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One of the most notorious works of modern times, as well as one of the most influential, Capital is an incisive critique of private property and the social relations it generates. Living in exile in England, where this work was largely written, Marx drew on a wide-ranging knowledge of its society to support his analysis and generate fresh insights. Arguing that capitalism would create an ever-increasing division in wealth and welfare, he predicted its abolition and replacement by a system with common ownership of the means of production. Capital rapidly acquired readership among the leaders of social democratic parties, particularly in Russia and Germany, and ultimately throughout the world, to become a work described by Marx's friend and collaborator Friedrich Engels as 'the Bible of the Working Class'.
A critical study of Karl Marx's landmark work, Das Kapital, details the author's two-decade struggle to complete his work and its seminal influence on philosophers, writers, revolutionaries, and others, as well as its impact on the course of twentieth-century history. Reprint.
Moving seamlessly between the financial skyscrapers of New York and the crisp blue skies of Corsica and Marseille, Das Kapital is an extraordinary homage to Marx's seminal work for the twenty-first century. Wayne is the emblematic Wall Street trader: opportunistic, brash and driven. His position is something of a rarity; he bets against the market's rise, gambling vast quantities of money on the short sell and profiting hugely from the collapse of entire economies and cultures -- in short, from the dissolution of financial and social infrastructure on a global scale -- all from the remote comfort of his Gloomberg terminal. To accomplish this, Wayne enlists the aid of a cryptic Corsican whose own culture and identity are fast disappearing in the rise of a universal nationality -- one whose common language is email and whose treasured artifacts are zipped into slick JPEGs, viewed only in thumbnail size. Unbeknownst to them, both men are involved with the same woman, an architecture student named Alix who lives in Marseille. But while she and the Corsican have a physical relationship, it is the playfully erotic and strangely elusive email correspondence between Alix and Wayne that evokes both passion and tenderness. Exquisitely written and infused with moments of irresistible humor, Das Kapital is a riveting story about capitalism and love, and the technology that controls them both.
Steve Shipside’s brilliant interpretation of Karl Marx’s Das Kapital, one of the most influential works of political economy of all time, illustrates the principles of Marx’s philosophy with modern examples to enable 21st century businesses to grow by having a social conscience, not in spite of it.
The unabridged versions of these definitive works are now available together as a highly designed paperback with flaps with a new introduction by Robert Weick. Part of the Knickerbocker Classics series, a modern design makes this timeless book a perfect travel companion. Considered to be one of the most influential political writings, The Communist Manifesto is as relevant today as when it was originally published. This pamphlet by the German philosophers Karl Marx and Friedrich Engels, published in 1884 as revolutions were erupting across Europe, discusses class struggles and the problems of a capitalist society. After being exiled to London, Marx published the first part of Das Kapital, a theoretical text that argues that capitalism will create greater and greater division in wealth and welfare and ultimately be replaced by a system of common ownership of the means of production. After Marx's death, Engels completed and published the second and third parts from his colleague's notes.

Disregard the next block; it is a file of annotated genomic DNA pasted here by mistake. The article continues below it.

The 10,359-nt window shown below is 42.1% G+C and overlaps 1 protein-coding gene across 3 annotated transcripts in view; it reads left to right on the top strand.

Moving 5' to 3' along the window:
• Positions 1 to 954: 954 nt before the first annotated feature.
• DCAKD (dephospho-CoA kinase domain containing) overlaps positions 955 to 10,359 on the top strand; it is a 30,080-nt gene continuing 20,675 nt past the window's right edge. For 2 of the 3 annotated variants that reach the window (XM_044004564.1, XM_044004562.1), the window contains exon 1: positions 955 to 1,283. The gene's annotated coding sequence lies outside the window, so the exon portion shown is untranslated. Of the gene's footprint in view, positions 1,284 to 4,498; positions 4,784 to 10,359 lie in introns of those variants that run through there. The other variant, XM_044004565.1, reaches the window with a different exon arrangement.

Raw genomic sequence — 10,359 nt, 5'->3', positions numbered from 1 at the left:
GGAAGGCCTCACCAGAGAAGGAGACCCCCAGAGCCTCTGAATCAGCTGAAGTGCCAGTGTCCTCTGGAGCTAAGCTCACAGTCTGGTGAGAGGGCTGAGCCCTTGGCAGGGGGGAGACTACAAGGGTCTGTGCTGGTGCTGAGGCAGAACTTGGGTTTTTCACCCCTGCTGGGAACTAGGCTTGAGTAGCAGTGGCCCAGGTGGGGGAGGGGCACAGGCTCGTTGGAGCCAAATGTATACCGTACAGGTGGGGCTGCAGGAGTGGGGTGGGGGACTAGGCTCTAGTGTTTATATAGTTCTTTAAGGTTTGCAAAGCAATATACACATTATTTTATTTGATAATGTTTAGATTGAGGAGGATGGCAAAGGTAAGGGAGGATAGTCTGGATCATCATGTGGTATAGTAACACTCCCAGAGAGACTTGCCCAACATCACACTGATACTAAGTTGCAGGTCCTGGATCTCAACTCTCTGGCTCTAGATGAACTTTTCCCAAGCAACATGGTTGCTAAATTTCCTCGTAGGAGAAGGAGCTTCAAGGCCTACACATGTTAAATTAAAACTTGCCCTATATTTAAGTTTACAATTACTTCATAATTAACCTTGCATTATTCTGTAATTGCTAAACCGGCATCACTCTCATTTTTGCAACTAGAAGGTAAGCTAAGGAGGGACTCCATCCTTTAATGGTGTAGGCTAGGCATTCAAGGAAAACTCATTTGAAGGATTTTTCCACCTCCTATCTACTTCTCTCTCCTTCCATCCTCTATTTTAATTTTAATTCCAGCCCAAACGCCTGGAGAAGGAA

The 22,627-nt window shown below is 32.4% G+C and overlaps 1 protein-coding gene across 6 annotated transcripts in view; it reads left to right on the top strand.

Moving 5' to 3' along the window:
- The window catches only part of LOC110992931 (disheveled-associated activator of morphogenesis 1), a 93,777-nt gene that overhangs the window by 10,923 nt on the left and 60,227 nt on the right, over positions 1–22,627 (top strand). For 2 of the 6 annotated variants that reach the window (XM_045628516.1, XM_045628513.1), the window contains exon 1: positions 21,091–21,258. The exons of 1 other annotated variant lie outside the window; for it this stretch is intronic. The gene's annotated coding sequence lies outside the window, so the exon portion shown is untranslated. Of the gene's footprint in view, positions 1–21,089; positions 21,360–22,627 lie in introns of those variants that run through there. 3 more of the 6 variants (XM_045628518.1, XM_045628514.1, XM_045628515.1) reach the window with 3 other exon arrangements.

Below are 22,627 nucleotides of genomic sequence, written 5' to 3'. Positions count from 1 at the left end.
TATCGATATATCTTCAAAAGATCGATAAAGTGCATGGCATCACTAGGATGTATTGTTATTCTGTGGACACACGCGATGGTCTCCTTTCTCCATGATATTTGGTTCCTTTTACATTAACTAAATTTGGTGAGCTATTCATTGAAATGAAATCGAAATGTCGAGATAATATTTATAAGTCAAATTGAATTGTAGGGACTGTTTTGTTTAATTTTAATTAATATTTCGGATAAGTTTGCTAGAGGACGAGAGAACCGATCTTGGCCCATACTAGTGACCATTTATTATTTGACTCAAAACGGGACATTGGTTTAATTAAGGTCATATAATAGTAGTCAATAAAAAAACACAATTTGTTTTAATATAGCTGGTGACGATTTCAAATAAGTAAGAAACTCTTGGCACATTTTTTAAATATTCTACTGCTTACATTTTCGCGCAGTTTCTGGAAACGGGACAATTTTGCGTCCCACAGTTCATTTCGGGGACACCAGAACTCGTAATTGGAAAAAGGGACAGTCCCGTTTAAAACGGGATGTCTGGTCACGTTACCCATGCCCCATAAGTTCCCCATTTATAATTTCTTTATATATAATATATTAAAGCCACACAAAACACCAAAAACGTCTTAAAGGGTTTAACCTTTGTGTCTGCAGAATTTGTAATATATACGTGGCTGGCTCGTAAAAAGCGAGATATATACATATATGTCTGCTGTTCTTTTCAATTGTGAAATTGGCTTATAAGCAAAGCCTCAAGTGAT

Powerful lumber interests stood in the way of the first campaigns to save the redwood trees of Humboldt County, California, but they were boldly opposed and pushed back. This history of the early 1900s recalls the Progressive Era crusades of women and men who prevailed against great odds, protecting the best of California’s northern redwood forests. This book tells the forgotten, dramatic story of early 20th-century Californians and other Americans who were the first group to preserve an important span of California’s northern redwood forests, a story never told before in one place. Numerous books have been published about battles to save the redwoods, particularly during the California redwood wars of the 1960s, 1970s and 1990s. But no book exclusively details the first fights during the 1920s and 1930s and portrays the significant role of women. By successfully fending off the logging industry, they paved the way for the modern environmental movement. The book, incorporating archived material that highlights for the first time the prominent role of women, covers the most formative period of early efforts to save the redwoods, the 21 years from 1913 through 1934. The story recounts a colorful moment in time when a paradigm firmly shifted toward preservation and a new generation of native Californians successfully faced down Eastern lumber interests over destruction of their beautiful, ancient forests. The storyline follows a trajectory of initial failure and ridicule, then limited successes, and the determination that overcame the entrenched intransigence of lumber interests. Finally, a historic rush of stunning preservation victories established Humboldt Redwoods State Park as the largest expanse of surviving old-growth redwoods on earth. This book offers a definitive account of a pivotal moment in environmentalism and a new explanation of how forceful, determined people a century ago preserved the great California redwood forests that are now enjoyed by millions of visitors from every corner of earth. This book tells the forgotten, dramatic story of early 20th-century Californians and other Americans who were the first group to preserve an important span of California’s northern redwood forests, a story never told before in one place. By successfully fending off the logging industry, they paved the way for the modern environmental movement. The book, incorporating archived material that highlights for the first time the prominent role of women, covers the most formative period of early efforts to save the redwoods, the 21 years from 1913 through 1934. The story recounts a colorful moment in time when a paradigm firmly shifted toward preservation and a new generation of native Californians successfully faced down Eastern lumber interests over destruction of their beautiful, ancient forests. The storyline follows a trajectory of initial failure and ridicule, then limited successes, and the determination that overcame the entrenched intransigence of lumber interests. Finally, a historic rush of stunning preservation victories established Humboldt Redwoods State Park as the largest expanse of surviving old-growth redwoods on earth. This book offers a definitive account of a pivotal moment in environmentalism and a new explanation of how forceful, determined people a century ago preserved the great California redwood forests that are now enjoyed by millions of visitors from every corner of earth.